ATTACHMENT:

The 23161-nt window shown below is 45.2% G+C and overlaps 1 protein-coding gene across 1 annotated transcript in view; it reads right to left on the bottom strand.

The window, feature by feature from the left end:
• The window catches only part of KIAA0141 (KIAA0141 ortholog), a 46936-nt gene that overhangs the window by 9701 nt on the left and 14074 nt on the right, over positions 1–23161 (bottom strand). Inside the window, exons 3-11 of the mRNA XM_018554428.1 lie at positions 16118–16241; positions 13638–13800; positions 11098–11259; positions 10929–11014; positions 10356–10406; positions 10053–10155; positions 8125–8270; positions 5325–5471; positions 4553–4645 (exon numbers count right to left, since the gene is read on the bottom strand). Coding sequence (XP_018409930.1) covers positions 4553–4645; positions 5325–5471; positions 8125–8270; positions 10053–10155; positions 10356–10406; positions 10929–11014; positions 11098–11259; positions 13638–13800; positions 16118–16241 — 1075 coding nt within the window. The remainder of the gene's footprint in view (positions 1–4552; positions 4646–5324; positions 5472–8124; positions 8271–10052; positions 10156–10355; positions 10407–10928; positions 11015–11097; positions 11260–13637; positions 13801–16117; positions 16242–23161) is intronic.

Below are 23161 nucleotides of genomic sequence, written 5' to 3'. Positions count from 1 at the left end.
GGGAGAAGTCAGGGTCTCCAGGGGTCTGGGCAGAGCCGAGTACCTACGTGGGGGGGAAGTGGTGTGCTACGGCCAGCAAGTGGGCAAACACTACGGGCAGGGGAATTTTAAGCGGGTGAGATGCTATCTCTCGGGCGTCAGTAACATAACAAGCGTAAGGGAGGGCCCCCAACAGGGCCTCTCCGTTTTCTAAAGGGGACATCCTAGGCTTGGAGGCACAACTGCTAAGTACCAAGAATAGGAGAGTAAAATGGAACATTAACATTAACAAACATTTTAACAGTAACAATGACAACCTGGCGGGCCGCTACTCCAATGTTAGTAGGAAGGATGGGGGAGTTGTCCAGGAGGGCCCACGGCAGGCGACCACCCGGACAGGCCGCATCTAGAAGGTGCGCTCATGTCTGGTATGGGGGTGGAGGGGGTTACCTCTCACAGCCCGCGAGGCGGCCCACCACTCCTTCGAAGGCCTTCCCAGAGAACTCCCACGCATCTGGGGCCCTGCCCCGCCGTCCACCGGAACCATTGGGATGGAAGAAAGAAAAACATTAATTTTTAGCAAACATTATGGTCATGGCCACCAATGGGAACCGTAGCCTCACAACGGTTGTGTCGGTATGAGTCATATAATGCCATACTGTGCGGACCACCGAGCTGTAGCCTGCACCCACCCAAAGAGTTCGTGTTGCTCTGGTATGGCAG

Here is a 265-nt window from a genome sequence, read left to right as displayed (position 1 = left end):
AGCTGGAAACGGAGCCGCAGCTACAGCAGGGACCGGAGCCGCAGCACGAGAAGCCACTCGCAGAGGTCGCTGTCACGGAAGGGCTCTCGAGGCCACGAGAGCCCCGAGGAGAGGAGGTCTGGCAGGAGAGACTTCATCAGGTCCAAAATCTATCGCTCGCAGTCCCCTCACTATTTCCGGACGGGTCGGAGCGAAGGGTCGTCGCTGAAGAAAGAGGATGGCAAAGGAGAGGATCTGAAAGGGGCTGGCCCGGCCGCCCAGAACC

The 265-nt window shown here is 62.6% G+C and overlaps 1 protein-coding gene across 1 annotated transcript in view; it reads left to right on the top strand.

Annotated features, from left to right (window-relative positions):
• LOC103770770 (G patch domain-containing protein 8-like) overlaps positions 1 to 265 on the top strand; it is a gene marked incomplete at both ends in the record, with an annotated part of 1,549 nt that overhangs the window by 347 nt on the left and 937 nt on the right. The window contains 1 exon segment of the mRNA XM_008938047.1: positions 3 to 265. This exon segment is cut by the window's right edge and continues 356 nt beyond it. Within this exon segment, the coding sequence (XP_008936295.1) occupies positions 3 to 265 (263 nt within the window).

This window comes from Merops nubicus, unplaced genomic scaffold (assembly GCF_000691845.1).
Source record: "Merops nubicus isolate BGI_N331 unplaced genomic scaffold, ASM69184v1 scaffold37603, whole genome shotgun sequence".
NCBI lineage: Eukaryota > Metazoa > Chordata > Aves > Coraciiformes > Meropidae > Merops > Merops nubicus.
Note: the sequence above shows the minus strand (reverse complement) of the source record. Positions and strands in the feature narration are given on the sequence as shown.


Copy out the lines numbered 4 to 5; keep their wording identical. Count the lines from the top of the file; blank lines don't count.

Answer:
Below are 23161 nucleotides of genomic sequence, written 5' to 3'. Positions count from 1 at the left end.
GGGAGAAGTCAGGGTCTCCAGGGGTCTGGGCAGAGCCGAGTACCTACGTGGGGGGGAAGTGGTGTGCTACGGCCAGCAAGTGGGCAAACACTACGGGCAGGGGAATTTTAAGCGGGTGAGATGCTATCTCTCGGGCGTCAGTAACATAACAAGCGTAAGGGAGGGCCCCCAACAGGGCCTCTCCGTTTTCTAAAGGGGACATCCTAGGCTTGGAGGCACAACTGCTAAGTACCAAGAATAGGAGAGTAAAATGGAACATTAACATTAACAAACATTTTAACAGTAACAATGACAACCTGGCGGGCCGCTACTCCAATGTTAGTAGGAAGGATGGGGGAGTTGTCCAGGAGGGCCCACGGCAGGCGACCACCCGGACAGGCCGCATCTAGAAGGTGCGCTCATGTCTGGTATGGGGGTGGAGGGGGTTACCTCTCACAGCCCGCGAGGCGGCCCACCACTCCTTCGAAGGCCTTCCCAGAGAACTCCCACGCATCTGGGGCCCTGCCCCGCCGTCCACCGGAACCATTGGGATGGAAGAAAGAAAAACATTAATTTTTAGCAAACATTATGGTCATGGCCACCAATGGGAACCGTAGCCTCACAACGGTTGTGTCGGTATGAGTCATATAATGCCATACTGTGCGGACCACCGAGCTGTAGCCTGCACCCACCCAAAGAGTTCGTGTTGCTCTGGTATGGCAG